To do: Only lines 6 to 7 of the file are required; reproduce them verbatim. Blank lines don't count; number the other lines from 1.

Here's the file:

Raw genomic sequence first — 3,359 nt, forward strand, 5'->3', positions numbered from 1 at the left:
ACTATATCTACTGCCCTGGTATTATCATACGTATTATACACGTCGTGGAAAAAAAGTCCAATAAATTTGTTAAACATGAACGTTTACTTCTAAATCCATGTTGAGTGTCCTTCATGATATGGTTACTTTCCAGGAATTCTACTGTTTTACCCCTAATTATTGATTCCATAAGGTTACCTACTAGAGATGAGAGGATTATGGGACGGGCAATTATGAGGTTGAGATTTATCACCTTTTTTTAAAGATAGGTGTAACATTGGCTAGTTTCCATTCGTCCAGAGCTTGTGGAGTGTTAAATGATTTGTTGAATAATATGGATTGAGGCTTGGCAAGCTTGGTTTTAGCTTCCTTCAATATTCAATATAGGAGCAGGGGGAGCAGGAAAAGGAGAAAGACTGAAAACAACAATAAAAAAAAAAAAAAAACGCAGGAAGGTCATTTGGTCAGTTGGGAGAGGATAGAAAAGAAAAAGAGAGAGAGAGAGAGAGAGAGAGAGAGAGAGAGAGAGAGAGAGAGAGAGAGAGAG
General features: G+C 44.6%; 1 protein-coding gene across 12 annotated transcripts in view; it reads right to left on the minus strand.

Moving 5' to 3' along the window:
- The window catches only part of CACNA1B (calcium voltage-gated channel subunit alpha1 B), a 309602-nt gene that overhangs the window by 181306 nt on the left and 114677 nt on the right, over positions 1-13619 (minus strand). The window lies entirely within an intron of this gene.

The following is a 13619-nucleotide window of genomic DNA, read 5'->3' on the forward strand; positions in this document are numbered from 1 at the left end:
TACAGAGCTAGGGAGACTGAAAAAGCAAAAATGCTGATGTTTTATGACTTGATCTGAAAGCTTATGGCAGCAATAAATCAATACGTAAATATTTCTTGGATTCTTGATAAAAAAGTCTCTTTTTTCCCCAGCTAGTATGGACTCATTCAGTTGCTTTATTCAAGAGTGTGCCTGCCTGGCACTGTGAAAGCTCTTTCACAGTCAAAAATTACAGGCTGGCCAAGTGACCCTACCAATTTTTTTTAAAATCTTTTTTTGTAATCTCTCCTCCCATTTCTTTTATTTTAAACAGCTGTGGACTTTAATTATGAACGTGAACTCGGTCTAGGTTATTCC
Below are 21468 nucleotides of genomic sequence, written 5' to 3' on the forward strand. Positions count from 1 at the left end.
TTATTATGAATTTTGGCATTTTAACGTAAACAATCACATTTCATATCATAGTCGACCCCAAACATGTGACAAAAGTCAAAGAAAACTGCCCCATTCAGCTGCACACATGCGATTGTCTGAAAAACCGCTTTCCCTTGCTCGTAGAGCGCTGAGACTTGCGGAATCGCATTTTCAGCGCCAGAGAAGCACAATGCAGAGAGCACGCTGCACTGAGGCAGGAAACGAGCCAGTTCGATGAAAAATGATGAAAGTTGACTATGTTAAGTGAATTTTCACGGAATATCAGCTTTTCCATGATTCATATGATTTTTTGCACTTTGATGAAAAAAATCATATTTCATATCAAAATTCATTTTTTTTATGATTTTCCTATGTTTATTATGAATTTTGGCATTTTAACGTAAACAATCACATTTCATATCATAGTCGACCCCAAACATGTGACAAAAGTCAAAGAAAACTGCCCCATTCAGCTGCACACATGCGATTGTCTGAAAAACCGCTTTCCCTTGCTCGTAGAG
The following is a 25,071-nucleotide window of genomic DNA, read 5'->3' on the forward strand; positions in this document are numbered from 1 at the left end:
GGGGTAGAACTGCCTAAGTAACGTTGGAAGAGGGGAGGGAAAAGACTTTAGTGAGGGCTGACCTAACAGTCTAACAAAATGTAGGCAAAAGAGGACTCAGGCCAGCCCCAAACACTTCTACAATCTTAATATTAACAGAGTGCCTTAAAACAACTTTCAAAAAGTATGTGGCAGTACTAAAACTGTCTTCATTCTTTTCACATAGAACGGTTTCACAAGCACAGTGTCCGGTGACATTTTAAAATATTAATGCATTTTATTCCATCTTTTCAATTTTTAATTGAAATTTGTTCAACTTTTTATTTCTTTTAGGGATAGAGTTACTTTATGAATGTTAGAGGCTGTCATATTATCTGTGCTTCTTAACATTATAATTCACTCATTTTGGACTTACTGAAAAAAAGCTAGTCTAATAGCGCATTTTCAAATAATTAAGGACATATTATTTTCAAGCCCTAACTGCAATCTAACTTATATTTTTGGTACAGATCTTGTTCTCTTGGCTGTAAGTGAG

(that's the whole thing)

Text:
The following is a 13619-nucleotide window of genomic DNA, read 5'->3' on the forward strand; positions in this document are numbered from 1 at the left end:
TACAGAGCTAGGGAGACTGAAAAAGCAAAAATGCTGATGTTTTATGACTTGATCTGAAAGCTTATGGCAGCAATAAATCAATACGTAAATATTTCTTGGATTCTTGATAAAAAAGTCTCTTTTTTCCCCAGCTAGTATGGACTCATTCAGTTGCTTTATTCAAGAGTGTGCCTGCCTGGCACTGTGAAAGCTCTTTCACAGTCAAAAATTACAGGCTGGCCAAGTGACCCTACCAATTTTTTTTAAAATCTTTTTTTGTAATCTCTCCTCCCATTTCTTTTATTTTAAACAGCTGTGGACTTTAATTATGAACGTGAACTCGGTCTAGGTTATTCC